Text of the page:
February 23, 2004|Posted in: Uncategorized
…in Sonoma. Back after a long weekend, a long (birthday) week, a long month, even though February is the shortest one. I was road-trippin’ with my gal pals, women I’ve known since early high school. It’s all good — catching up, comparing our lives, aches and pains, loves, kids, jobs, gray hair. Fun, if frightening. I think I need a few days to digest it all. So instead, apropos of nothing, here are some other random thoughts, in no particular order, but bubbling around my brain at 1:30 in the morning.
The biggest thing: Falling for a new guy is a marvelous thing. The warm fuzzies, the firsts, the giddy stomach, laughing about everything all the time, daydreaming. It’s a lot nicer than cursing my ex. I think I’m in danger (biting knuckle).
Ex = (silent scream). New car. Fat paycheck. Whining about child support. Need I say more?
I got myself a tattoo and a belly piercing for my birthday — it’s the gift that keeps on giving. I’m not a gal who likes her belly button touched — in fact, it’s a mark of the Park clan that you’re a true scion if you don’t like to be touched there. What possessed me? I was already in the piercing parlor, so what the hell; I was a bit out of it from tattooing torture and figured it couldn’t hurt any more (it actually hurt worse than the tattoo); I was ready to shed some crap from the past and a minor phobia like the belly button thing seemed a good place to start.
The tattoo is of a quill pen and it’s on my lower back, where I will never have to look at it, and yet it’s always with me. When I stood up after the process, the young guy and his girlfriend on the next table said, “Whoa, that’s bad-ass.” When I got home, my eldest daughter said, “That’s sick.” (sick = good, fyi) My kids told me I’m cool. I think it’s funny and weird and am glad I can’t see it, else I might be horrified at the whole idea. We’ll revisit this topic when my skin has healed and I’ve had a stern talking to by my mother.
Bills, health, kids, deadlines, paperwork, taxes, divorce, minutes from a meeting to type; problems with the well, with the phone line, with the escrow; why can’t I sleep; still awake; cat fight outside my window, peeper frogs on the creek, some endless beeping from the electric dog-fence, and a low thrumming in my ears that could be tinnitus, passing traffic, hearing damage from too many rock concerts many moons ago, or my imagination; plants needs watering, floors need mopping, car payment due, gotta buy nail polish to match my dress for Saturday night, can’t get this guy off my mind, and what am I doing here? How did I get to this point in my life? When am I going to grow up? Why am I always the fuck-up? Why can’t I get the approval of certain people, and, conversely, why do I need it?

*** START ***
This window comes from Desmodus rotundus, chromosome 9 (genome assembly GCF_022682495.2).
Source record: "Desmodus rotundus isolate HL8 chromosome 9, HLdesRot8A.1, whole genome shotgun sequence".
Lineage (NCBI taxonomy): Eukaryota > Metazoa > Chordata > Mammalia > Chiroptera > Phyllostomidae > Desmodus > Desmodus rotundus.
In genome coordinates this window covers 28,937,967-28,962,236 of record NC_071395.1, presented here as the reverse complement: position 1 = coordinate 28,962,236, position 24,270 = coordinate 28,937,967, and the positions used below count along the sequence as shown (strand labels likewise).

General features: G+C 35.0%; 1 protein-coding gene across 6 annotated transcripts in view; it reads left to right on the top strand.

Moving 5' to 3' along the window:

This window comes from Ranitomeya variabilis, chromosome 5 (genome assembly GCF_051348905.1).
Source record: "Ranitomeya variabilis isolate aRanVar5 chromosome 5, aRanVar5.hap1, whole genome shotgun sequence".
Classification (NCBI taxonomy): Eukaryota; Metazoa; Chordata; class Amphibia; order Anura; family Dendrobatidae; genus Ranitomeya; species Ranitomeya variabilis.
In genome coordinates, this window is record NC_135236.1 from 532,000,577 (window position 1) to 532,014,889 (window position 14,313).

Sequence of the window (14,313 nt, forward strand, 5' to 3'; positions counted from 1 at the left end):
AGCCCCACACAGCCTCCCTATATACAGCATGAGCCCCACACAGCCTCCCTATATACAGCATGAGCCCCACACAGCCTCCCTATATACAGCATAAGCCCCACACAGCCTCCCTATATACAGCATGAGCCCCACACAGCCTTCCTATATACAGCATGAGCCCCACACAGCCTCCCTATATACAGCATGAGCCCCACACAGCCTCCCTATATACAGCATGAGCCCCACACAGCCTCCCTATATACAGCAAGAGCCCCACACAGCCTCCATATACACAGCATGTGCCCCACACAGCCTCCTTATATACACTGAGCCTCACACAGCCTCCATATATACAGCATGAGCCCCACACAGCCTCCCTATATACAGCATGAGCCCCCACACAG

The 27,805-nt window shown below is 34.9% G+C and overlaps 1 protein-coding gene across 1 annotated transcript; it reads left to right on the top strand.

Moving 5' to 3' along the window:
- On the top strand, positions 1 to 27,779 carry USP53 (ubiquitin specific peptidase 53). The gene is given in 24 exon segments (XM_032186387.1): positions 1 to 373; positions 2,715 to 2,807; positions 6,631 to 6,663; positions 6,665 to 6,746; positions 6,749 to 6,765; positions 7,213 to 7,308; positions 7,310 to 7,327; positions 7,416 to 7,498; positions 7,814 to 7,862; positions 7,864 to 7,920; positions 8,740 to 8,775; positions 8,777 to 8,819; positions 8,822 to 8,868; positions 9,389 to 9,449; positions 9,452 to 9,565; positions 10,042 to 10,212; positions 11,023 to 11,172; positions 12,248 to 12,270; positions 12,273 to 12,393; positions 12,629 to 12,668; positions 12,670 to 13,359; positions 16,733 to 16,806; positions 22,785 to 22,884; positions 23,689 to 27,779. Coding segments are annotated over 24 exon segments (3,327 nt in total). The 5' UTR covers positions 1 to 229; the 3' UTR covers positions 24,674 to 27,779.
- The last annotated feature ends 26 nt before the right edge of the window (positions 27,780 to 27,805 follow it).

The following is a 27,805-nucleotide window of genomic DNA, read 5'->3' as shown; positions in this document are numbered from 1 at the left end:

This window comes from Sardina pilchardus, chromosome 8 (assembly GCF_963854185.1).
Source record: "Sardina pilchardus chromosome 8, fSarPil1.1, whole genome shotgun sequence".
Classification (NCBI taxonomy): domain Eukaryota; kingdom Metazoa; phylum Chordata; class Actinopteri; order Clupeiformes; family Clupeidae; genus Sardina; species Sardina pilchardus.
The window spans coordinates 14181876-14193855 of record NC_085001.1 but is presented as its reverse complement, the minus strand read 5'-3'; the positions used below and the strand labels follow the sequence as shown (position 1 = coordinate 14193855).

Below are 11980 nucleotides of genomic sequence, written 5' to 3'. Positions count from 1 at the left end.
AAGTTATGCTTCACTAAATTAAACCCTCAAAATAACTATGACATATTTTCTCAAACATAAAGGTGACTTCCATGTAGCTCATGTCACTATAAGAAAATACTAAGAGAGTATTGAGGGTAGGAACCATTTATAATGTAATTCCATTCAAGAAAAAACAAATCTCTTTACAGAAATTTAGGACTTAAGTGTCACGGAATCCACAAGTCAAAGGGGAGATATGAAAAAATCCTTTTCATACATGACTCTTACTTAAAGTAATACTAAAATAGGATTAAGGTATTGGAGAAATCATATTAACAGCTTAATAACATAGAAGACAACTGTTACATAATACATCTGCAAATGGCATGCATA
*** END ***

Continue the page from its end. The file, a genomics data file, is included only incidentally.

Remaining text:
Etc. etc. etc.
Can’t sleep. Still can’t sleep. The merry-go-round in my head won’t shut off. Write me some letters, friends, and tell me how to sleep.
Julia Park Tracey is an award-winning journalist, author, and blogger. She is the author of six books: three novels, one poetry collection, and two women's history. She was the Poet Laureate of Alameda, California, in 2014-17. She's also the conservatrix of The Doris Diaries, the diaries of her great-aunt Doris Bailey Murphy. She has a BA in journalism from San Francisco State University, and MA in Early 20th C. British Literature from Cal State Hayward. Julia's articles have appeared on Salon, Thrillist, Paste, Scary Mommy, Narratively, Yahoo News, Your Tango, and Sweatpants & Coffee. Her articles have also run in Redbook, Woman's Day, Country Living, House Beautiful, Town & Country, the San Francisco Chronicle, Oakland Magazine, Quill, and MadeLocal. She was the founding editor of weekly Alameda Sun and literary zine Red Hills Review. Her poetry has been in The East Bay Literary review, Postcard Poems, Americus Review, Cicada, Tiferet Review, and many others. Julia has been recognized several times by the San Francisco, East Bay and Peninsula Press Clubs as well as the California Newspaper Association for her blogging since 2003.